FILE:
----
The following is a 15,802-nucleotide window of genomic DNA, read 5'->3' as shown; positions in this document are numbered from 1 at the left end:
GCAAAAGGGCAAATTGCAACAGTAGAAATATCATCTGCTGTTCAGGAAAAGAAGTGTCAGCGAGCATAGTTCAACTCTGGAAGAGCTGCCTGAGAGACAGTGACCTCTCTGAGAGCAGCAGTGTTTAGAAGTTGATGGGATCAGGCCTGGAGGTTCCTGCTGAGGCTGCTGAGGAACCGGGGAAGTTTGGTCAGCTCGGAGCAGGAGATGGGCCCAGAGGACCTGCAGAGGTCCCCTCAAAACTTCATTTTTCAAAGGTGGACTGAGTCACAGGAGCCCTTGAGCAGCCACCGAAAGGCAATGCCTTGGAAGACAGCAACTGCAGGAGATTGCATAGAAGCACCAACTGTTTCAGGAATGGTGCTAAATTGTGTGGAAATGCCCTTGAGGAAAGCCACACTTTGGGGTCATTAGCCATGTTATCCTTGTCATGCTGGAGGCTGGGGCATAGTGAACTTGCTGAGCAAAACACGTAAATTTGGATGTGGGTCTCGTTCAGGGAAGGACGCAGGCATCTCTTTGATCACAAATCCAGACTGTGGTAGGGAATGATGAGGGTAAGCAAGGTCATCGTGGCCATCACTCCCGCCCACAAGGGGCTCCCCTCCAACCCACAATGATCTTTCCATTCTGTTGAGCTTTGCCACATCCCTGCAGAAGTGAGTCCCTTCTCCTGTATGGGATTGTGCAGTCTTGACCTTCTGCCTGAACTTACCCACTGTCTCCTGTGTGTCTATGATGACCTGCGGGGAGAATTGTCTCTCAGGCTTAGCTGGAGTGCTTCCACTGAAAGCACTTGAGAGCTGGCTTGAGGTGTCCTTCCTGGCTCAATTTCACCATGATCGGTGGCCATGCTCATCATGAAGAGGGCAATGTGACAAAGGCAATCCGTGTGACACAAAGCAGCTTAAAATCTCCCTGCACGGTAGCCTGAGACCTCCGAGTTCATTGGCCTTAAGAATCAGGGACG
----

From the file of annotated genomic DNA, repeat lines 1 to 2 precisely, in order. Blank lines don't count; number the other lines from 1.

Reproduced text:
The following is a 15,802-nucleotide window of genomic DNA, read 5'->3' as shown; positions in this document are numbered from 1 at the left end:
GCAAAAGGGCAAATTGCAACAGTAGAAATATCATCTGCTGTTCAGGAAAAGAAGTGTCAGCGAGCATAGTTCAACTCTGGAAGAGCTGCCTGAGAGACAGTGACCTCTCTGAGAGCAGCAGTGTTTAGAAGTTGATGGGATCAGGCCTGGAGGTTCCTGCTGAGGCTGCTGAGGAACCGGGGAAGTTTGGTCAGCTCGGAGCAGGAGATGGGCCCAGAGGACCTGCAGAGGTCCCCTCAAAACTTCATTTTTCAAAGGTGGACTGAGTCACAGGAGCCCTTGAGCAGCCACCGAAAGGCAATGCCTTGGAAGACAGCAACTGCAGGAGATTGCATAGAAGCACCAACTGTTTCAGGAATGGTGCTAAATTGTGTGGAAATGCCCTTGAGGAAAGCCACACTTTGGGGTCATTAGCCATGTTATCCTTGTCATGCTGGAGGCTGGGGCATAGTGAACTTGCTGAGCAAAACACGTAAATTTGGATGTGGGTCTCGTTCAGGGAAGGACGCAGGCATCTCTTTGATCACAAATCCAGACTGTGGTAGGGAATGATGAGGGTAAGCAAGGTCATCGTGGCCATCACTCCCGCCCACAAGGGGCTCCCCTCCAACCCACAATGATCTTTCCATTCTGTTGAGCTTTGCCACATCCCTGCAGAAGTGAGTCCCTTCTCCTGTATGGGATTGTGCAGTCTTGACCTTCTGCCTGAACTTACCCACTGTCTCCTGTGTGTCTATGATGACCTGCGGGGAGAATTGTCTCTCAGGCTTAGCTGGAGTGCTTCCACTGAAAGCACTTGAGAGCTGGCTTGAGGTGTCCTTCCTGGCTCAATTTCACCATGATCGGTGGCCATGCTCATCATGAAGAGGGCAATGTGACAAAGGCAATCCGTGTGACACAAAGCAGCTTAAAATCTCCCTGCACGGTAGCCTGAGACCTCCGAGTTCATTGGCCTTAAGAATCAGGGACG